Is the Insurance Industry Improving for Women?
Boards Still Lagging on Gender Parity
Preparing for New Pay Equity Requirements

Is the Insurance Industry Improving for Women?

women in financial services

More than 70% of women in insurance believe the industry is making progress toward gender equality and, for the second year in a row, over two-thirds think their company is working to promote gender diversity, according to a new survey from the Insurance Industry Charitable Foundation.

After the IICF Women in Insurance Global Conference, which brought together 650 insurance professionals, senior executive speakers, and CEOs to discuss how the industry can increase gender diversity in the workplace, the foundation polled attendees on the current reality of gender diversity and its evolution across the insurance industry.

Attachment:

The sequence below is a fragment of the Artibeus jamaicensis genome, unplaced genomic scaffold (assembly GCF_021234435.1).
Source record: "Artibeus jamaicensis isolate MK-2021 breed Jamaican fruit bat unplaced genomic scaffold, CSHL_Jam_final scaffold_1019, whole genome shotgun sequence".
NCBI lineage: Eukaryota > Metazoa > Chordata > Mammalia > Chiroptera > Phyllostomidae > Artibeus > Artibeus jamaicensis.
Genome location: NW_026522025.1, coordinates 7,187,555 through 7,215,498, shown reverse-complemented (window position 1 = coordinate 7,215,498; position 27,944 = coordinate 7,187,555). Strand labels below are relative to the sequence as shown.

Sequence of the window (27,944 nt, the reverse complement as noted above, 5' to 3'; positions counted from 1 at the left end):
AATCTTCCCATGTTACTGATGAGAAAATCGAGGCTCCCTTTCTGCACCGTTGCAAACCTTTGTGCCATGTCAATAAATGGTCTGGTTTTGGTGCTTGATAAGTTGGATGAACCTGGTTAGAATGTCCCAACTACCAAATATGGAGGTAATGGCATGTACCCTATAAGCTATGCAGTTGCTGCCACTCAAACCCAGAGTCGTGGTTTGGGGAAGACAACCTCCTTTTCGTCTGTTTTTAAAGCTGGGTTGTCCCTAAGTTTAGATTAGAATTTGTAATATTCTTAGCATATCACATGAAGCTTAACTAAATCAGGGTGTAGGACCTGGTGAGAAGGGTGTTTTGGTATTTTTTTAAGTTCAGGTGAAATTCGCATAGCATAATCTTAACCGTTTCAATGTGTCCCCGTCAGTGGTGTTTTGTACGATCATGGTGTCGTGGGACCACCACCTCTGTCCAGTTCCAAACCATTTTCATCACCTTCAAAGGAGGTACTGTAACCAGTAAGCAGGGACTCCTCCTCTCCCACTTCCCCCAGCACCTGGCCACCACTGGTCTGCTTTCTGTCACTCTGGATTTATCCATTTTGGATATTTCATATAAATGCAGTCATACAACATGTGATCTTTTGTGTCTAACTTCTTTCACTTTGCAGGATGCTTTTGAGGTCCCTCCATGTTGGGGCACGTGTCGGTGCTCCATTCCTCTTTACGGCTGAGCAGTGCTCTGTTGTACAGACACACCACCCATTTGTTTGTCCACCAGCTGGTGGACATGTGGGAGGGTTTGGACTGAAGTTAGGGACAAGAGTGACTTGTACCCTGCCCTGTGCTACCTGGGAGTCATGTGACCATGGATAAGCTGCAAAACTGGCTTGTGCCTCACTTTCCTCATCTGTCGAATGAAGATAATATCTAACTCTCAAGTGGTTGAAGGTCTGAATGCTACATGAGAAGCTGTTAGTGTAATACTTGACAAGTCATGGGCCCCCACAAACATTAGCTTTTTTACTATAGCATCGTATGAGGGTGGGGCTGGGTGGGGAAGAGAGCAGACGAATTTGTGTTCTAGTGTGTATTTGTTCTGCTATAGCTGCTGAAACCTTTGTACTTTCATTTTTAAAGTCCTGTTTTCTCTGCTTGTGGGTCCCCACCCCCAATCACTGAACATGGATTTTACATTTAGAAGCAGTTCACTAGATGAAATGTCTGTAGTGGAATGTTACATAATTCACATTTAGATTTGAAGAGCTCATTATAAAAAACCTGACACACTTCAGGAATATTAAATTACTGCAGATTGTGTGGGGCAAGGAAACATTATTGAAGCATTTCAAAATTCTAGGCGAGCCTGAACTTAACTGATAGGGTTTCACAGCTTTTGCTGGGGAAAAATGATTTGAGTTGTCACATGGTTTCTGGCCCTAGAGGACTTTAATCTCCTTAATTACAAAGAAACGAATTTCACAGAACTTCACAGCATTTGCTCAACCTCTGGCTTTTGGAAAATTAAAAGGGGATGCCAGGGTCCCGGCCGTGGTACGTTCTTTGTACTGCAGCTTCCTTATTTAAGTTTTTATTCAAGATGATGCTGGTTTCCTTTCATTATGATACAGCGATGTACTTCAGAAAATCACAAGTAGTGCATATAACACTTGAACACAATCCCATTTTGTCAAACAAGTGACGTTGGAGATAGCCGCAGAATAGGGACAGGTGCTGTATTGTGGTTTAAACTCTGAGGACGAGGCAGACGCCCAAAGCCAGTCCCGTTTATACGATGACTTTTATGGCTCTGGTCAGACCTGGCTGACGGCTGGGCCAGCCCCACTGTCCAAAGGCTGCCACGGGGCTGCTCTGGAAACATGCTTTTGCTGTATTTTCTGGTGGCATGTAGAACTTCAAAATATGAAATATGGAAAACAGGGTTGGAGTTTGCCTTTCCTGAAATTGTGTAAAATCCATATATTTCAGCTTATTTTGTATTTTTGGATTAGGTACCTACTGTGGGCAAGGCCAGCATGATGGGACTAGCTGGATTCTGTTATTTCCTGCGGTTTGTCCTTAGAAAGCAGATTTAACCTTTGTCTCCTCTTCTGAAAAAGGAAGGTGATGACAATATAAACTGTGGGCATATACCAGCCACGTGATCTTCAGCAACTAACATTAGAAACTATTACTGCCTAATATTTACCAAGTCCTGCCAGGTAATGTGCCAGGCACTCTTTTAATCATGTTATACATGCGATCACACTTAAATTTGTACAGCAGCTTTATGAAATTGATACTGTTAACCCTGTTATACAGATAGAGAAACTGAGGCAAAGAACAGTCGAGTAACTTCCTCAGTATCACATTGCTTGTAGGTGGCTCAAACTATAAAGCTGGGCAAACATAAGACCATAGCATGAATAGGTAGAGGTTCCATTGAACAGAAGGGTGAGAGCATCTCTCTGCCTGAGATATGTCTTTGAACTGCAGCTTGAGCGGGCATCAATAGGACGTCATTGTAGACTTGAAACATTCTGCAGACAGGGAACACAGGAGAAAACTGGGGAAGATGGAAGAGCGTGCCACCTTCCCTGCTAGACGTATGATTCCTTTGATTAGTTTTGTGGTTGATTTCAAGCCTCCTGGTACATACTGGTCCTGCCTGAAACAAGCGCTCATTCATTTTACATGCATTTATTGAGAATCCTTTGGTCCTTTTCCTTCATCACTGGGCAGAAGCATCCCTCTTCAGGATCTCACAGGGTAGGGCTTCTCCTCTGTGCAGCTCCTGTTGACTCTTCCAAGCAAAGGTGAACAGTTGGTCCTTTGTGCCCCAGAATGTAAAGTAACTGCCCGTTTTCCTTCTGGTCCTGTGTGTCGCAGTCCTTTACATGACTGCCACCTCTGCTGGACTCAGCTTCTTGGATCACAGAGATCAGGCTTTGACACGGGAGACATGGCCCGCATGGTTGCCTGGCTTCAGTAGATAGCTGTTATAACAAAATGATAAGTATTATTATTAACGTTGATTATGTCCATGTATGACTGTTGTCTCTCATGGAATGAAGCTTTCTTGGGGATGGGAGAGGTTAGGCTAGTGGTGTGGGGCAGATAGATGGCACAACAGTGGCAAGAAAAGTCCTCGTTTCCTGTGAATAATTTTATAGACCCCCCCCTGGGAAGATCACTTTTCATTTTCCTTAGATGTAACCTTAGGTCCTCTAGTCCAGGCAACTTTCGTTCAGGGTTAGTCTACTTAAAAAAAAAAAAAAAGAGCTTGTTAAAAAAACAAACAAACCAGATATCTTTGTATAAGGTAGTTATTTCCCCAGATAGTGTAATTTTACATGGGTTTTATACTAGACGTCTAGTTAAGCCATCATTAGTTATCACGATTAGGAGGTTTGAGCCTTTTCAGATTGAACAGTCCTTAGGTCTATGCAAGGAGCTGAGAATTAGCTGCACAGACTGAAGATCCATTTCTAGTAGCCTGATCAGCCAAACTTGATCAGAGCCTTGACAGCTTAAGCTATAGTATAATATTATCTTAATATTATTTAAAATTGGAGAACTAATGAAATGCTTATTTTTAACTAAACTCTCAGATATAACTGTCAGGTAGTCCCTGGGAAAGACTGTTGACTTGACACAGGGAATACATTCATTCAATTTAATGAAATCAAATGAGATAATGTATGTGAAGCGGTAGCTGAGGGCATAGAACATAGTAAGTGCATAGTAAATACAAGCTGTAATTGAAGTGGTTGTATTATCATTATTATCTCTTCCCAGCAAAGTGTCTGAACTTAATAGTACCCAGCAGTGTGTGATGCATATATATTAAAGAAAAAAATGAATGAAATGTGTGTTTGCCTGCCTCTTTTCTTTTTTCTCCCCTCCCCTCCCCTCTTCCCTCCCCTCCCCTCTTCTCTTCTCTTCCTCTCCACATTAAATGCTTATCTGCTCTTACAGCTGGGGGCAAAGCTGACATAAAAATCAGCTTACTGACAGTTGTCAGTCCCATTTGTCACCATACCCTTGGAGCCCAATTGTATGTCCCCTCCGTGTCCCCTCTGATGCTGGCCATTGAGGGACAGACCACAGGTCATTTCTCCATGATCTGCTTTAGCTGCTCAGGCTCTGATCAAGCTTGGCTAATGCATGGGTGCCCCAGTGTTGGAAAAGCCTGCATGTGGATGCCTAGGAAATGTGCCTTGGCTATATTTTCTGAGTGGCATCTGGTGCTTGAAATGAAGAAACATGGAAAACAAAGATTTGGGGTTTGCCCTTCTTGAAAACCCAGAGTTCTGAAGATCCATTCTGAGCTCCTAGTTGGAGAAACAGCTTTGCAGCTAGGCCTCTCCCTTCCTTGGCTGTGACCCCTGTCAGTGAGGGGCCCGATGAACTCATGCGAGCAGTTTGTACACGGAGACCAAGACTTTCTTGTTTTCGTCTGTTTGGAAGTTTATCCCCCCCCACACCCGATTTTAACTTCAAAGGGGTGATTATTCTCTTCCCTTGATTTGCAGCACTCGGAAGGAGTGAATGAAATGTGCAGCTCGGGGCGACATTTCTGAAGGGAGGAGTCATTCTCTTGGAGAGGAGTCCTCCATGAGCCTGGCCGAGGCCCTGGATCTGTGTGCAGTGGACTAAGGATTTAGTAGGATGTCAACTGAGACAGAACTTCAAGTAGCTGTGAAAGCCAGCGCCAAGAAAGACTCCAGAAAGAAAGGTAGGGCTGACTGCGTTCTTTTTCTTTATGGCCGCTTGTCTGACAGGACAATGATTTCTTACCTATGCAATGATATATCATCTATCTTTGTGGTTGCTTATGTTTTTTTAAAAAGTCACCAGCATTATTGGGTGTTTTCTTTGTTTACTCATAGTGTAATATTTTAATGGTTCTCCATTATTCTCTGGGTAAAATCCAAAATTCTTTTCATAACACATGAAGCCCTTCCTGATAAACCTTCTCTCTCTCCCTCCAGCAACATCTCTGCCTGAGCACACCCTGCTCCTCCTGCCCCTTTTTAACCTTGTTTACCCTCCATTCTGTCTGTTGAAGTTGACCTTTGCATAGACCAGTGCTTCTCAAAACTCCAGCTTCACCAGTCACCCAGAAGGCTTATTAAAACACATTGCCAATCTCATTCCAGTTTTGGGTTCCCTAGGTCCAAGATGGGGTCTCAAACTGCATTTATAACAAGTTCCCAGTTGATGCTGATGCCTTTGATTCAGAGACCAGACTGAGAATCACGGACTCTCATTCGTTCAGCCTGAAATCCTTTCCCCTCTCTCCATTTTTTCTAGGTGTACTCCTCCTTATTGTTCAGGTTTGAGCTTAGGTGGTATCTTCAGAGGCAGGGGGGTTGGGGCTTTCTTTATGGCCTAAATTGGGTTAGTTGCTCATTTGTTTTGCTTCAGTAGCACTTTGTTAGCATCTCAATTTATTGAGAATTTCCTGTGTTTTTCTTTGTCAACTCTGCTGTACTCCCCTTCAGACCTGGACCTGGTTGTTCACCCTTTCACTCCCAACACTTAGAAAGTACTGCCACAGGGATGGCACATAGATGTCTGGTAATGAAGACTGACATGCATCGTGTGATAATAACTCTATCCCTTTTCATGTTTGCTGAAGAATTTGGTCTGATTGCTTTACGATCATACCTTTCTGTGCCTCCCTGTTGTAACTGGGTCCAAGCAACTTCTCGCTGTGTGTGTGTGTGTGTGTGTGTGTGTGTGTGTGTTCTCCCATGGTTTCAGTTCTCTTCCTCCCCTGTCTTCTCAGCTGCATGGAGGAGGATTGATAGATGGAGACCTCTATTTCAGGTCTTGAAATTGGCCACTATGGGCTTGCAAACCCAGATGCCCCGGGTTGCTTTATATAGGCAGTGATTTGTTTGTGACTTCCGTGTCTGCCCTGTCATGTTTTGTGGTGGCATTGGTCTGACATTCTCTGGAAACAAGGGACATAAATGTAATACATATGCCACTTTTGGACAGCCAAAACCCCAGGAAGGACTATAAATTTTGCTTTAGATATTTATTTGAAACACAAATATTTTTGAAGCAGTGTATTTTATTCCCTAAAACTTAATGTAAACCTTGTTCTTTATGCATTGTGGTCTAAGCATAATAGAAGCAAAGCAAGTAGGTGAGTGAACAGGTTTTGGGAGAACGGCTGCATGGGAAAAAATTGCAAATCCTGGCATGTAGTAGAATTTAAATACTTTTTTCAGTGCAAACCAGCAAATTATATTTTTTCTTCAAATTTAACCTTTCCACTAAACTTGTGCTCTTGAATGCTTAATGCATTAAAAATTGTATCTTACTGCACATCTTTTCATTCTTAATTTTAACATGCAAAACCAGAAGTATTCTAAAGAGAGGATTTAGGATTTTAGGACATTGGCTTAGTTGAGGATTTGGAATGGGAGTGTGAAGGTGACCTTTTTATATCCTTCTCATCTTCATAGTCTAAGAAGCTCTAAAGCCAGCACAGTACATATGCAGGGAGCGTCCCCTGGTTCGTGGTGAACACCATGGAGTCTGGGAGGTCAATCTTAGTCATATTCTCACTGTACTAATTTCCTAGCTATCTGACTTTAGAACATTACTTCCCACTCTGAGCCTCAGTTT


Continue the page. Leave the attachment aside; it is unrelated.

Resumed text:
Almost half of attendees agree that their company is working to promote gender diversity with another 19% strongly agreeing, but 24.5% disagreed, and 7.1% disagreed strongly. Biases in advancement (51%) and lack of opportunities for professional advancement (24.6%) remain the biggest barriers for women seeking leadership positions in their companies, respondents said. The industry may be making some progress on those issues, however, as the percentage of women who named “biases in advancement” and “lack of opportunities for professional advancement” as the chief barriers fell to 68% from 76% last year.